Woodford Reserve is a relatively recent entry into the world of bourbon. Brown Forman, owners of the Kentucky distillery that produces Old Forester and Early Times as well as the Jack Daniels distillery in Tennessee, bought the old, shuttered Labrot & Graham distillery in 1993 and began selling Woodford Reserve Distiller's Select in 1996. Unlike most bourbon distilleries, which use column stills, the Woodford distillery uses pot stills, though the bourbon in the Distiller's Select is a blend of the pot still whiskey and whiskey distilled by column still at Brown Forman's other Kentucky distillery.
In addition to their regular Distiller's Select bourbon, each year since 2005, Woodford has released a new whiskey as part of its Master's Collection. The Master's Collection bottlings are experimental whiskeys distilled entirely in pot stills at the Labrot & Graham distillery. They retail for about $90. The releases so far have been as follows:
2005/2006 - Four Grain, a bourbon made with both wheat and rye (most bourbons have only one of the two) along with the usual corn and barley.
2007 - Sonoma-Cutrer Finish, the bourbon was finished in Chardonnay barrels from the Brown Forman owned Sonoma-Cutrer winery.
2008 - 1838 Sweet Mash, a bourbon distilled from a sweet mash rather than a sour mash, meaning that instead of transferring some spent mash from previous distillations, to maintain a consistent environment for the yeast, the mash was created from scratch, allegedly based on an 1838 recipe.
2009 - Seasoned Oak Finish, a bourbon finished in barrels made from wood which had been seasoned (essentially left outside) for 3 to 4 years instead of the usual 3 to 4 months.
2010 - Maple Wood Finish. The bourbon was finished in barrels made from sugar maple wood.
Thanks to some samples from Regular Chumpington, a frequent commenter here on Recent Eats, combined with some shopping luck, I was able to amass a set of all of the Woodford products except for the Four Grain Master's Collection. So here they are, the almost complete Woodford Reserve.
Woodford Reserve Distiller's Select, 45.2% abv
This is the standard Woodford Reserve. The nose on this is light and sweet with some banana notes; the palate starts sort of generically sweet but quickly turns a bit astringent with some acidic notes at the tail end and a bit of a chemical flavor with some earthy notes as well which continue into the finish. I started drinking Woodford early in my bourbon career, and it was one of the bourbons that I really took a liking to early on. It was once my go to bourbon for cocktails and sipping. I haven't had any in years, and it's either changed character quite a bit since then or it's just not as good as I remember. It's not offensive, but it has some off flavors and is overall, a bit flat.
Woodford Reserve Master's Collection Sonoma-Cutrer Finish, 43.2%
The nose on this a bit sour. You can sense the wine influence in that it smells a bit like a winery, with the damp, musty old barrels, but not as pleasant. The flavor is sweet with a definite wine influence, but more like a cheap jug wine than a good California Chardonnay; the way the sweetness is integrated with the corn also gives it some Canadian Whisky notes. The jug wine notes really come out in the finish. The label says Sonoma-Cutrer, but the finish shouts Paul Masson.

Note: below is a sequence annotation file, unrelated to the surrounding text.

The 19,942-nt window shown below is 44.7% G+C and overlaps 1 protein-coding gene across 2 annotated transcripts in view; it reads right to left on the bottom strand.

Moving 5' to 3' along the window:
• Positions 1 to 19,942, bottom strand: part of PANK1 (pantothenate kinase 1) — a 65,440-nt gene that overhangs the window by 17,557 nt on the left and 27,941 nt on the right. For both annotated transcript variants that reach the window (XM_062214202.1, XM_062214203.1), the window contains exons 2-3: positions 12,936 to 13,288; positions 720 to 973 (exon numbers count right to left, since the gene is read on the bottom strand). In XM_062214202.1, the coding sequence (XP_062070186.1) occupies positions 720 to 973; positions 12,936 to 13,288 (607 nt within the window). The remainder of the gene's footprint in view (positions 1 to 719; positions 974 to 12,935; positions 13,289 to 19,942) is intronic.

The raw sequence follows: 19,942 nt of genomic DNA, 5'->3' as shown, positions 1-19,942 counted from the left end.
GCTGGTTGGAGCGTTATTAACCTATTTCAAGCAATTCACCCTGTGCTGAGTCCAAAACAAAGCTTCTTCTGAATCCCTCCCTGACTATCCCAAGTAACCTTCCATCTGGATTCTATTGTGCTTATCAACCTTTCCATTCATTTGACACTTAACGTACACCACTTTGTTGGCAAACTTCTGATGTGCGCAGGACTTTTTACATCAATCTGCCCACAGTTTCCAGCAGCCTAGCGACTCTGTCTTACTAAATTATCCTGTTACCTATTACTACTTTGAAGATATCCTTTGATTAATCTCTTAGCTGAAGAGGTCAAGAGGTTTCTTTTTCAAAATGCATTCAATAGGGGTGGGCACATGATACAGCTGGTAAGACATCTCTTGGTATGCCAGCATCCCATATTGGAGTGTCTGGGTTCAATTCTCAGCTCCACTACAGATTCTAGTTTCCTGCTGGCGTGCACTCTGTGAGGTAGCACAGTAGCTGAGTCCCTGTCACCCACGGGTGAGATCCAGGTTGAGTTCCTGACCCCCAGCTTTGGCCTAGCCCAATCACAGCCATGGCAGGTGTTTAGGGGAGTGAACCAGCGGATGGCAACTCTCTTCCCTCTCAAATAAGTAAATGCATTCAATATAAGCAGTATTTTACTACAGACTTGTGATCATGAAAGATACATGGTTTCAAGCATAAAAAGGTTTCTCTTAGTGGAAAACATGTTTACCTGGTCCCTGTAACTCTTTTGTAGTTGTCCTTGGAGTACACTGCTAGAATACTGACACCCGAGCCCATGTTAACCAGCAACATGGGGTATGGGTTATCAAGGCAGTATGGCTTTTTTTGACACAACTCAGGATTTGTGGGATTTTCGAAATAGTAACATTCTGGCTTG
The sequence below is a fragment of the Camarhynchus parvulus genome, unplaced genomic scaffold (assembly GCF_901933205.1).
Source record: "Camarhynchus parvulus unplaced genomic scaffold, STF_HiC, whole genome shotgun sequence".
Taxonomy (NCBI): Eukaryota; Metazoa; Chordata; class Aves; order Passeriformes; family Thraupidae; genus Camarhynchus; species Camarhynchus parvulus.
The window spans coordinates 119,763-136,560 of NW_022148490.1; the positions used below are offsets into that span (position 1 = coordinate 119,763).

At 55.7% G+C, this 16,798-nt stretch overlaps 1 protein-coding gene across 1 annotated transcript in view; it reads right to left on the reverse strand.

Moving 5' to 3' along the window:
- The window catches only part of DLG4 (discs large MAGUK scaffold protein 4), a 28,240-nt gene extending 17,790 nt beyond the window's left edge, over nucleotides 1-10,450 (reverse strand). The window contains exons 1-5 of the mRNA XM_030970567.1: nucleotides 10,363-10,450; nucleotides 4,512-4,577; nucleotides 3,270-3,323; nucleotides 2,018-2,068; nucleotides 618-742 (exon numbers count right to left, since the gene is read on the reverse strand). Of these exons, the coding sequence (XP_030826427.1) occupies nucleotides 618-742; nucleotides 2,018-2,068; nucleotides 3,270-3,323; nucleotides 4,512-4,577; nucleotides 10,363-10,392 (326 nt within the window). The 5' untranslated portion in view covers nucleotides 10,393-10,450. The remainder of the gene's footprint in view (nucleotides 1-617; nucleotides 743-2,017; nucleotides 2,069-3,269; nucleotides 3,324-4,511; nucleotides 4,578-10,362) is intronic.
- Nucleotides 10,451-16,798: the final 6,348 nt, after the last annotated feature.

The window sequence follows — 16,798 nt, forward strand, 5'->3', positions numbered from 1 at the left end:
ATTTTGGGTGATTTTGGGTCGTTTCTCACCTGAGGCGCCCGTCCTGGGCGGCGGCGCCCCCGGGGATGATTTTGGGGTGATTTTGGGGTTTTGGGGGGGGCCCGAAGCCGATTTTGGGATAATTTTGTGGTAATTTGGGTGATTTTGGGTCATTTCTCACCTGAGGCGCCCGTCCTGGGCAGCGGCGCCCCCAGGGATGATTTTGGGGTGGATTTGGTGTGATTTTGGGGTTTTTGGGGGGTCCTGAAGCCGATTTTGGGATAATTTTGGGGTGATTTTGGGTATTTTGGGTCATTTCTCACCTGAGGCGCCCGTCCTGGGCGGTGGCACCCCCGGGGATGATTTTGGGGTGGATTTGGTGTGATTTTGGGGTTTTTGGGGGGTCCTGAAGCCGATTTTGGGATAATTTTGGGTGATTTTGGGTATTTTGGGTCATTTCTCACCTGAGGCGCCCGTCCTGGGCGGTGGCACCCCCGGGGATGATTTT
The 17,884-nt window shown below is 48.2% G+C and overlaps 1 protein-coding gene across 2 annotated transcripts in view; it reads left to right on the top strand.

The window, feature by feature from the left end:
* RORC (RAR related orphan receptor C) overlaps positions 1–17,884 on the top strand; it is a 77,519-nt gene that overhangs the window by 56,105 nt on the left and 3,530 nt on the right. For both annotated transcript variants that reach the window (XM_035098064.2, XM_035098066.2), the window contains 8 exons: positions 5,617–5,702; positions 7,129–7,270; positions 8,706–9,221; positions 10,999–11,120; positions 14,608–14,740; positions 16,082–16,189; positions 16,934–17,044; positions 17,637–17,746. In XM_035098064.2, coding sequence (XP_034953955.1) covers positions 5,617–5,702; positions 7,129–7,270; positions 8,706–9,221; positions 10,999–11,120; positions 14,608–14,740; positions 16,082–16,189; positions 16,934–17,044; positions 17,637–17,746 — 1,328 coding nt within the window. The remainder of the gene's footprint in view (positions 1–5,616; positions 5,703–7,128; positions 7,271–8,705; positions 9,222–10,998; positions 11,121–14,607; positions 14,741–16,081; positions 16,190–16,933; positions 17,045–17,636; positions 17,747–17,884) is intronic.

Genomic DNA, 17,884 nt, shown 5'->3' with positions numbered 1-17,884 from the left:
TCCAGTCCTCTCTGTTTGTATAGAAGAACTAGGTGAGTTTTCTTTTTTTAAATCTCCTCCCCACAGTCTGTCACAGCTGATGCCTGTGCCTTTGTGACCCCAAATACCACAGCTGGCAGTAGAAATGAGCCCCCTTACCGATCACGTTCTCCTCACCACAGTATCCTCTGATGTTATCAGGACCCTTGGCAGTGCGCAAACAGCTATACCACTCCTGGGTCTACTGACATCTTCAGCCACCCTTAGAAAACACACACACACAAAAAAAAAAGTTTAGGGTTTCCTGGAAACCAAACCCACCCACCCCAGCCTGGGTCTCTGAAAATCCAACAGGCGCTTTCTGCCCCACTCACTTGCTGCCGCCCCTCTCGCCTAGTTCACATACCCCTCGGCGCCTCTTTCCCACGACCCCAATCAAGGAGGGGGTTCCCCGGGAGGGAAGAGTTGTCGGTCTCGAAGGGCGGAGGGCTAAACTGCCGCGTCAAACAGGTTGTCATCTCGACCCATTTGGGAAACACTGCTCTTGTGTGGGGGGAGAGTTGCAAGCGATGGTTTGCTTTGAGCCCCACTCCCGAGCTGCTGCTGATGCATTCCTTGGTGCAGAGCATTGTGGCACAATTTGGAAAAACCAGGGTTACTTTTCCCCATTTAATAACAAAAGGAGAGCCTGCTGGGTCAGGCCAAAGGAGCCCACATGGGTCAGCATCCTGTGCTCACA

Woodford Reserve Master's Collection 1838 Sweet Mash, 43.2% abv
This is probably the Woodford I'm most interested to try. The whole concept of doing a sweet mash is highly innovative, and I was excited to see what the result was. The nose on this is dry, oaky and maybe a little soapy. It almost reminds me of the nose on Wasmund's Single Malt (which is also distilled in a pot still). The palate is quite medicinal and woody, maybe even a little bit briny with some orchard fruit in the background. The finish is medicinal with a bitterness that grows. This version seems to have magnified some of the harsher characteristics of the regular Woodford, not one I would rush back to try. Maybe they should have left it in 1838.
Woodford Reserve Master's Collection Seasoned Oak Finish, 50.2% abv
Unsurprisingly, the nose on this is distinctively woody with some nice butterscotch notes. The palate starts sweet, has some woody astringency and finishes with the medicinal qualities that seem to be characteristic of Woodford. The woody astringency complements the medicinal notes making this pretty decent, with a dry, woody finish.
Woodford Reserve Master's Collection Maple Wood Finish, 47.2% abv
The nose on this is similar to the basic Woodford but with a bit more sweetness to it. The palate has a combination of briny and sweet notes. Those medicinal notes are there but are lightened up a bit by some sweetness. I don't detect any real maple character, other than the general sweetness; it's more Log Cabin than pure maple syrup. It's a decent combination, though there is still a bit of lingering bitterness in the finish.
The Woodford Reserve Master's Collection has a generally poor reputation, and I'd have to say it is deservedly so. I wasn't very impressed with any of these whiskeys. If you have a thing for astringency and medicinal flavors, you might appreciate them, and while I like some medicinal flavors in peated Scotch, this was a different sort of medicine. The maple finish and the seasoned oak were my favorites of the lot, though I wouldn't rush to buy either of them, especially at the going price. Given that I was an early fan of the regular Woodford, I must say that while I admire their experimental spirit, I'm disappointed in the outcome.